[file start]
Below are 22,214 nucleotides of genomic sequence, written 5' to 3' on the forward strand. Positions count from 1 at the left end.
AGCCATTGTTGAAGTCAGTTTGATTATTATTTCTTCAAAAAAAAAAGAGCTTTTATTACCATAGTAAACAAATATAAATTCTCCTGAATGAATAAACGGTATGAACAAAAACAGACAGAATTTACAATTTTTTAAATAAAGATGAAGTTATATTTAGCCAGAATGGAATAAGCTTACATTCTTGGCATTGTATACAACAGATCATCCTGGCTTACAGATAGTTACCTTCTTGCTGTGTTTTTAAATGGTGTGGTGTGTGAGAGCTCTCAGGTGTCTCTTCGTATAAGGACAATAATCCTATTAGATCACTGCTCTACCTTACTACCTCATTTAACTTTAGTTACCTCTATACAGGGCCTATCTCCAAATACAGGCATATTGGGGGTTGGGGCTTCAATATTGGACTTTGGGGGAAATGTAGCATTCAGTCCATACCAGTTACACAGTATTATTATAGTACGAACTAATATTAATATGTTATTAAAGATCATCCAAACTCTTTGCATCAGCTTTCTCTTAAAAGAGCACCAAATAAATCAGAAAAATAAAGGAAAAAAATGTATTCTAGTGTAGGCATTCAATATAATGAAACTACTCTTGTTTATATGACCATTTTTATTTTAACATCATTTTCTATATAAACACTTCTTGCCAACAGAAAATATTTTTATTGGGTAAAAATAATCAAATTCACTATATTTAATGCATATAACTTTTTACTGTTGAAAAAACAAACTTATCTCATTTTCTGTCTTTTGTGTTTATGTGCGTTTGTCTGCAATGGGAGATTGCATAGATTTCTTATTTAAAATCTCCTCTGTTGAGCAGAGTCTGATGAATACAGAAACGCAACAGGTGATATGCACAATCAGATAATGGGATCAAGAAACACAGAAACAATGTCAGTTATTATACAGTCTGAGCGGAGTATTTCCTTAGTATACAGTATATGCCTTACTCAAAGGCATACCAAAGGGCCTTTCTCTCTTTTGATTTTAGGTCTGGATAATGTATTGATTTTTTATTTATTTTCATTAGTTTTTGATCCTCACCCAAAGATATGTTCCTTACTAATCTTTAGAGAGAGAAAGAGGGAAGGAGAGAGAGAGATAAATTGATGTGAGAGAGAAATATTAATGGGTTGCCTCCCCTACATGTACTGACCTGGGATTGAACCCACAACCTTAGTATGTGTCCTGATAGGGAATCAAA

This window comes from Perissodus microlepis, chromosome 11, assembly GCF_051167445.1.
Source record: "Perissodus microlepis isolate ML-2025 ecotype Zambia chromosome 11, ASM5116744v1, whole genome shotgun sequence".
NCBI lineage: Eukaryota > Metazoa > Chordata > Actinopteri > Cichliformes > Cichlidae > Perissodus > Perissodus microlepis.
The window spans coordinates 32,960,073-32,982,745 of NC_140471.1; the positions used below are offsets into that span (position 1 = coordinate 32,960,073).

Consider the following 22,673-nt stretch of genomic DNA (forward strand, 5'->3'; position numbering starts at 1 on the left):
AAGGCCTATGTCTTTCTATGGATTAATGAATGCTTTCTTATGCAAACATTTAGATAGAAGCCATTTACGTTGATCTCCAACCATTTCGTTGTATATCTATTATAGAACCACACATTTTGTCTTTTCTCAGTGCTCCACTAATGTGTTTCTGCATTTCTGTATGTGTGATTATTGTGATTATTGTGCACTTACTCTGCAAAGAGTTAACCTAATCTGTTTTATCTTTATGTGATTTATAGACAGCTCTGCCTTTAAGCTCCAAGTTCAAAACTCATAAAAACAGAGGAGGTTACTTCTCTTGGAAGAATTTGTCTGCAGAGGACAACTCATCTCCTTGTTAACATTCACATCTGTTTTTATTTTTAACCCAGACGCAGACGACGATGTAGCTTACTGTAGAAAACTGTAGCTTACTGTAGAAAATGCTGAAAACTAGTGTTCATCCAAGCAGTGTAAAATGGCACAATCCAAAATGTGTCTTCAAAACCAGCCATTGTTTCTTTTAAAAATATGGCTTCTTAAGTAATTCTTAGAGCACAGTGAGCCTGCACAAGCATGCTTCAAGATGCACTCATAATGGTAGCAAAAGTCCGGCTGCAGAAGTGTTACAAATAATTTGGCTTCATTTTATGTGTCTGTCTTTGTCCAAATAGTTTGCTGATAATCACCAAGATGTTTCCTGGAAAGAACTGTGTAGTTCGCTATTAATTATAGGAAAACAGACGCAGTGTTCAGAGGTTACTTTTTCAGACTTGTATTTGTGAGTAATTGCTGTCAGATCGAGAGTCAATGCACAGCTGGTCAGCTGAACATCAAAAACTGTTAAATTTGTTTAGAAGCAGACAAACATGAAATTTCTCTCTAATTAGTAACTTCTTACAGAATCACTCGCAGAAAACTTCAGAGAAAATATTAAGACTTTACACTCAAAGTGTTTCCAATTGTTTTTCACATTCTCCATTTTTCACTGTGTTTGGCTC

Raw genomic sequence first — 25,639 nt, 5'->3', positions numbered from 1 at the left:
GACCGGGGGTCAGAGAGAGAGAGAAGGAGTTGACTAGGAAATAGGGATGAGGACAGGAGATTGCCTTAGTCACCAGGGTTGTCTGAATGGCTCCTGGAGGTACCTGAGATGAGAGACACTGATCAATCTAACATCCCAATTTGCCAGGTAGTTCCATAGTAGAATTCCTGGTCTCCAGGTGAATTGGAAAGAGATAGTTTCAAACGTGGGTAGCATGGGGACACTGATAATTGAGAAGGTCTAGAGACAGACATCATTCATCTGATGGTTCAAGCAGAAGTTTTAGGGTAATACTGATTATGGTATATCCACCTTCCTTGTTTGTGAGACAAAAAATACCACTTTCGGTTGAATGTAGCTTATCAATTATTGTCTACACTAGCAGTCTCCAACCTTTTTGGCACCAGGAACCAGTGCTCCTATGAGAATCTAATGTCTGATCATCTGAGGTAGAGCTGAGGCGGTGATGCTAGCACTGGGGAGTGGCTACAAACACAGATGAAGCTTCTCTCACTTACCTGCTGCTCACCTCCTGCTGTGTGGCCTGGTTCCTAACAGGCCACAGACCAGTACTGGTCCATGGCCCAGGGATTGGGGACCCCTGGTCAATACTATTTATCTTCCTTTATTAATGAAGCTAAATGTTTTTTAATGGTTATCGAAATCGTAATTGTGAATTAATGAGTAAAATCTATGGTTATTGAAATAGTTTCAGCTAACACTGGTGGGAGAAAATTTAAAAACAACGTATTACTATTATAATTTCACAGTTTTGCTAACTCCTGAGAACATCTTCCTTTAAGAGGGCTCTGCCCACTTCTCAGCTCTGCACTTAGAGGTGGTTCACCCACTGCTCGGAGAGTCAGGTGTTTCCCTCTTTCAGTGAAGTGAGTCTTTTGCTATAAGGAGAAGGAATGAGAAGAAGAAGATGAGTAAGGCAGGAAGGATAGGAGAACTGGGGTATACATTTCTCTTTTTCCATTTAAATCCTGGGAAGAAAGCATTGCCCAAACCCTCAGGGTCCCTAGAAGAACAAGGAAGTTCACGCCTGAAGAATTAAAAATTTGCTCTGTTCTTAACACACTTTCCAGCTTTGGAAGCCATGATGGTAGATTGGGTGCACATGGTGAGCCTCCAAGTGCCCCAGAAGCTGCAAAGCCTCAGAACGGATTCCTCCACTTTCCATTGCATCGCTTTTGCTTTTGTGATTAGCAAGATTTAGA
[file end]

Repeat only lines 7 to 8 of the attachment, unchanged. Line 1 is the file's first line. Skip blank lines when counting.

Consider the following 22,673-nt stretch of genomic DNA (forward strand, 5'->3'; position numbering starts at 1 on the left):
AAGGCCTATGTCTTTCTATGGATTAATGAATGCTTTCTTATGCAAACATTTAGATAGAAGCCATTTACGTTGATCTCCAACCATTTCGTTGTATATCTATTATAGAACCACACATTTTGTCTTTTCTCAGTGCTCCACTAATGTGTTTCTGCATTTCTGTATGTGTGATTATTGTGATTATTGTGCACTTACTCTGCAAAGAGTTAACCTAATCTGTTTTATCTTTATGTGATTTATAGACAGCTCTGCCTTTAAGCTCCAAGTTCAAAACTCATAAAAACAGAGGAGGTTACTTCTCTTGGAAGAATTTGTCTGCAGAGGACAACTCATCTCCTTGTTAACATTCACATCTGTTTTTATTTTTAACCCAGACGCAGACGACGATGTAGCTTACTGTAGAAAACTGTAGCTTACTGTAGAAAATGCTGAAAACTAGTGTTCATCCAAGCAGTGTAAAATGGCACAATCCAAAATGTGTCTTCAAAACCAGCCATTGTTTCTTTTAAAAATATGGCTTCTTAAGTAATTCTTAGAGCACAGTGAGCCTGCACAAGCATGCTTCAAGATGCACTCATAATGGTAGCAAAAGTCCGGCTGCAGAAGTGTTACAAATAATTTGGCTTCATTTTATGTGTCTGTCTTTGTCCAAATAGTTTGCTGATAATCACCAAGATGTTTCCTGGAAAGAACTGTGTAGTTCGCTATTAATTATAGGAAAACAGACGCAGTGTTCAGAGGTTACTTTTTCAGACTTGTATTTGTGAGTAATTGCTGTCAGATCGAGAGTCAATGCACAGCTGGTCAGCTGAACATCAAAAACTGTTAAATTTGTTTAGAAGCAGACAAACATGAAATTTCTCTCTAATTAGTAACTTCTTACAGAATCACTCGCAGAAAACTTCAGAGAAAATATTAAGACTTTACACTCAAAGTGTTTCCAATTGTTTTTCACATTCTCCATTTTTCACTGTGTTTGGCTC